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Reloading and Rebuilding the Secondary

LSU has lost two starters, but what does that translate to this spring?

NCAA Football: Chattanooga at Louisiana State Derick E. Hingle-USA TODAY Sports

A few weeks ago I looked at how Dave Aranda might employ K’Lavon Chaisson in 2019 as he gets his playmaking hybrid edge player back from injury.

Today, we’ll take a look at how the Tigers will reload in the secondary with some tremendous talent but will also have to rebuild the scheme a little bit.

The two big pieces that the Tigers lose from the 2018 secondary are Greedy Williams and John Battle. A cursory look at those two players will tell you that replacing Greedy will be the bigger task based on him being a potential top-10 and definitely a first round pick in the draft compared to Battle who is maybe a late round pick and more likely an undrafted free agent.

I don’t think it’s that simple. Battle’s positional versatility allowed Aranda to play around with a lot of different personnel match-ups. His replacement might have to come in the form of two separate players, Todd Harris and Jacoby Stevens. At cornerback, Aranda prefers his dudes do less things. Their job is to lock down the outside receivers in man coverage for most of the game.

If all goes according to plan, Greedy will be replaced by Derek Stingley Jr. and everything will hum along nicely outside. The scheme won’t change that much no matter who is playing corner. Of course, if it’s Stingley and Fulton, given all the Stingley hype, we may as well start booking our trips to the SEC Championship.

Where the scheme will change is how the staff chooses to replace Battle. For all intents and purposes, Aranda would love to play with three safety-type bodies on the field for the two actual safety positions and the sam/field linebacker position.

Last year, Battle (26), Grant Delpit (9) and Kary Vincent Jr. (5) were used in a multitude of different alignments depending on personnel and formation.

He could have Battle as the free safety, Vincent as the nickel and Delpit at the Sam against Trips, for example:

This was a common trips check by Aranda called Packer (stubbie or solo in other terminology).

Against Miami they rotated late into with Vincent and Delpit showing man coverage and Battle looking like the free safety at first. By the time the ball is snapped Vincent and Delpit are playing a combo coverage to the front side (with Phillips walling off) and Battle coming all the way to the backside to double the solo back-side receiver. Fun stuff.

What about against teams that used a fullback or h-back? Same 3 guys on the field this time in man coverage with Vincent playing against the slot receiver, Battle playing in the box against the fullback and Delpit as the free safety.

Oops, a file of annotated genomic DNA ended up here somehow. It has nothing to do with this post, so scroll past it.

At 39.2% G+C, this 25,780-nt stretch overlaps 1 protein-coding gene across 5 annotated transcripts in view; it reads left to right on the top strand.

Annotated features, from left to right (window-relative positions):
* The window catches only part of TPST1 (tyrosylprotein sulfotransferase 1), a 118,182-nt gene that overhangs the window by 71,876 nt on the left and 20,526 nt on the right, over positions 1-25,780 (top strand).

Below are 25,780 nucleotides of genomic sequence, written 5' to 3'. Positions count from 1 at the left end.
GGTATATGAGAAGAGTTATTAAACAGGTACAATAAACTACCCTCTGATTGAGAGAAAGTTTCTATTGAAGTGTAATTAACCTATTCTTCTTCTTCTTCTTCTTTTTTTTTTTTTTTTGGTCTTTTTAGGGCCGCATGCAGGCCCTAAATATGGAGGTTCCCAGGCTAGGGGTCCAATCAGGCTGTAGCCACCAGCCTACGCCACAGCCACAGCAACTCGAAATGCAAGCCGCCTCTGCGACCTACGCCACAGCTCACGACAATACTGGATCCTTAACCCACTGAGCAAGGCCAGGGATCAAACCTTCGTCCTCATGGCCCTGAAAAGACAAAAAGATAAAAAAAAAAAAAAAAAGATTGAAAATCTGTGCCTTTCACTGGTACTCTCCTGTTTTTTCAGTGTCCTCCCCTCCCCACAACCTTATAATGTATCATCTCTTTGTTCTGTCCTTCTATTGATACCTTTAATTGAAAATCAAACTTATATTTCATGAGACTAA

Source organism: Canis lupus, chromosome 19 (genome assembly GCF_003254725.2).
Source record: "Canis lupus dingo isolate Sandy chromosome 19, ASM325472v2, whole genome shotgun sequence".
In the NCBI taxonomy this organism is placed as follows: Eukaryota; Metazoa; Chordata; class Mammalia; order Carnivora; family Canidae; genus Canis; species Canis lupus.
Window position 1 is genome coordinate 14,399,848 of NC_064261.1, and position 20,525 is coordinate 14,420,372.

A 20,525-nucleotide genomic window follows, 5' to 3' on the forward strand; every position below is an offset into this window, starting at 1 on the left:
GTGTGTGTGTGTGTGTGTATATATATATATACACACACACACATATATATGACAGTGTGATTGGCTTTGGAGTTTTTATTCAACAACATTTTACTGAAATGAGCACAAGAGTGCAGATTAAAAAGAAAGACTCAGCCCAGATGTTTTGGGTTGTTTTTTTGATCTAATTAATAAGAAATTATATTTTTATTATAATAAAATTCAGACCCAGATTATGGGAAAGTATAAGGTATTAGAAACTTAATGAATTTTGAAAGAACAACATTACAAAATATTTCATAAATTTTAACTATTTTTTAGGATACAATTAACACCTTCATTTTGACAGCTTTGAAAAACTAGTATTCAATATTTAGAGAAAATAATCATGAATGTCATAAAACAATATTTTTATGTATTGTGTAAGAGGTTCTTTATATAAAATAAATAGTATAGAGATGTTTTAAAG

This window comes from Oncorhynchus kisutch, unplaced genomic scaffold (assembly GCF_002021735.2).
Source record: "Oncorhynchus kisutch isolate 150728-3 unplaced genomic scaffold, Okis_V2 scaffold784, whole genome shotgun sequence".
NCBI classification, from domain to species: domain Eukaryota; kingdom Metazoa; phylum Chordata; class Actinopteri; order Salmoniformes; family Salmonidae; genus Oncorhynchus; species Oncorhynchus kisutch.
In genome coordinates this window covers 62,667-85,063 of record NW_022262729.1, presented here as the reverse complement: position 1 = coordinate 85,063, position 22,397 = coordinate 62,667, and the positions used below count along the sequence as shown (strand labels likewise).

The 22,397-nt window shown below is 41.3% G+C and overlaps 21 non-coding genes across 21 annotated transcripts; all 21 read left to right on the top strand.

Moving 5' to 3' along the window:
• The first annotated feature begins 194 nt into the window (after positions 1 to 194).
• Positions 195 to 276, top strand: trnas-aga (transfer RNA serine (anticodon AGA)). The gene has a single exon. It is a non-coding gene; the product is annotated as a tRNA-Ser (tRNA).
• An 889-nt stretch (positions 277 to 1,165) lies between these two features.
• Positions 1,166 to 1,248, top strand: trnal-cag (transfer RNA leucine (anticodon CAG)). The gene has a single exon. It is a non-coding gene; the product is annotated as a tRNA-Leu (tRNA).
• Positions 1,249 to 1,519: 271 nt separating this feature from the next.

Now with Aranda’s base quarters defense:

Here’s a clip against Ole Miss where they show this look but then rotate down to blitz Delpit (don’t mind the actual result of the play):

The possibilities were endless.

Replacing Battle is less straight forward than replacing Greedy. Battle was an intelligent player who could both play deep in space and also come up to play man coverage on slot back and fill in the run game as a strong safety. These guys don’t fall off trees.

The two potential replacements, Harris and Stevens, could not be anymore different from each other.

Harris is 5-11, 186 and is more of a center field or half-field deep safety type player. Stevens is 6-2, 225 and is a guy you want closer to the line of scrimmage.

Stevens projects to more of Corey Thompson or even Dwayne Thomas type of role. I see him playing the majority of his snaps at Sam like he did in the Fiesta Bowl. Aranda will have to get creative when he wants to get Delpit near the box playing Sam. Does he just sub out Stevens for more of a cover guy in Harris? That’s the obvious answer but I kinda like Stevens and I think he should be on the field for the a lot of snaps.

With Harris on the field instead of Stevens, Delpit can roam around and be a nuisance. Harris does have some man coverage skills but not as an unprotected Sam linebacker. When LSU goes to their under front, he can play out as a nickel. More likely he lines up at safety so Delpit can play low.

Stevens replacing Battle like for like is still in play, however. This gives Aranda the most flexibility but it remains to be seen if Stevens is that player. Stevens is going to be really good but maybe not as a middle of the field safety. Maybe that’s what they are working on this offseason and we’ll see a leaner Stevens who can fly around the field.

It could be Harris that bulks up and becomes a stout defender in the box.

Maybe there’s another player on the roster who can perform all these duties. The team moved former receiver Kenan Jones to safety to start spring practice. He’s a great special teams player so it’s possible they like his tackling ability.

Both of these outcomes seem unlikely. What we will probably get is a less position fluid defense next year with Delpit playing more of a true safety role and Stevens at Sam. That’s not a bad thing either. The problem of having too many good players in the secondary is not a real problem anyways.

DBU continues to rebuild and reload.